As someone who lives with chronic migraine, I’ll be the first to say that migraines can suck the life out of you. If you have experienced these debilitating headaches, you know what I’m talking about. (And I feel ya friend!) The good news is there’s been a lot of headway, (pun intended!) with more research and treatments being released all the time.
But migraines are no fun, there’s no doubt about it! Yet, getting armed with the right tips and tools can make a huge difference in migraine management.
I’ve learned a lot about this disease over the last 20+ years. Here are a few ideas you might find useful if you get migraines often, or just get pesky headaches once in a while…
My Migraine Story
Real quick, let me give some background. I’ve suffered from this condition since I hit puberty (thanks to Aunt Flo hitting the scene!) Back then, my family and doctors assumed I had bad sinus headaches so I was treated with Zyrtec and Allegra. As you might guess, I never had any relief and significant migraine episodes throughout my teenage years.
It wasn’t until I was in college that I was properly diagnosed with migraine attacks at a headache clinic in Ann Arbor, Michigan by a headache specialist. I was put on a medication protocol that included preventive treatments (medicine I would take daily) and acute medication (medicine I would take at the onset of migraine.)
While I still had an episodic migraine on occasion, I felt like I was finally getting my life back! And I did, for many years.
Fast forward to today, I’m suffering again but now it’s turned into chronic migraine – more than 15 days a month. I have some level of pain every.single.day.
But now, in the 2020’s there’s a lot more awareness, research, and state-of-the-art treatments for the migraine. Not to mention, I’ve personally learned A LOT along the way….
Ok, let’s get to my learnings for y’all!
What is a Migraine?
First of all, what’s a migraine exactly? You might be surprised to learn that migraines are the most common neurological disorders. (Not just a headache, as most suspect). Migraine attacks are throbbing, ick-pick type pain – often on one side of the head – and last a few hours, to several days! (I have had migraines that last weeks or more!) And the associated symptoms can be just as challenging as the pain itself.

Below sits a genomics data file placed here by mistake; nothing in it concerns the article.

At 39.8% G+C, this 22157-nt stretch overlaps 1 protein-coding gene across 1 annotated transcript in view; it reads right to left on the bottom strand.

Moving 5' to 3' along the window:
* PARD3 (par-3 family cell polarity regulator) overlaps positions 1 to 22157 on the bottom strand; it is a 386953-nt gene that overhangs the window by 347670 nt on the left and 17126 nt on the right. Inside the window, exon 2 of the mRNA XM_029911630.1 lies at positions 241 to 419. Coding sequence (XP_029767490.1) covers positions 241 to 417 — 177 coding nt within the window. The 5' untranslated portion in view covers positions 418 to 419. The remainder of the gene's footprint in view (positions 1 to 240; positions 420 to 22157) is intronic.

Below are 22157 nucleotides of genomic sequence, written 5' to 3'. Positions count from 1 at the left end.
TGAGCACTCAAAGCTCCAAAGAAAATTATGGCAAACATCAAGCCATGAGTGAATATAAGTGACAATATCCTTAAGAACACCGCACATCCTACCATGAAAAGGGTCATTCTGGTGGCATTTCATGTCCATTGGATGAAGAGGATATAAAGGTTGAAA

Symptoms that often accompany migraine headaches are:
- Increased sensitivity to light and sound
- Nausea and stomach pain
- Tingling and numbness in limbs
- Visual disturbances
- Stiff neck & body pains
Also, some individuals may experience specific visual disturbances that appear like a flashing light or zig-zag image just before and during the migraine episode – this is known as an aura.
According to JamaNetwork, “Migraine affects an estimated more than 10% of people worldwide and occurs most often in people 20 to 50 years of age. It’s also about 3 times more common in women than in men. As a matter of fact, in a large US survey, 17.1% of women reported having migraine symptoms and only 5.6% of men.”
Women are more likely to have migraines due to the influence of fluctuating hormones… lucky us ladies! :-/
Additionally, according to the International Headache Society, migraine attack is among the top five leading causes of emergency department visits each year. (The pain is for real!)
Migraine Management – My Experience and Suggestions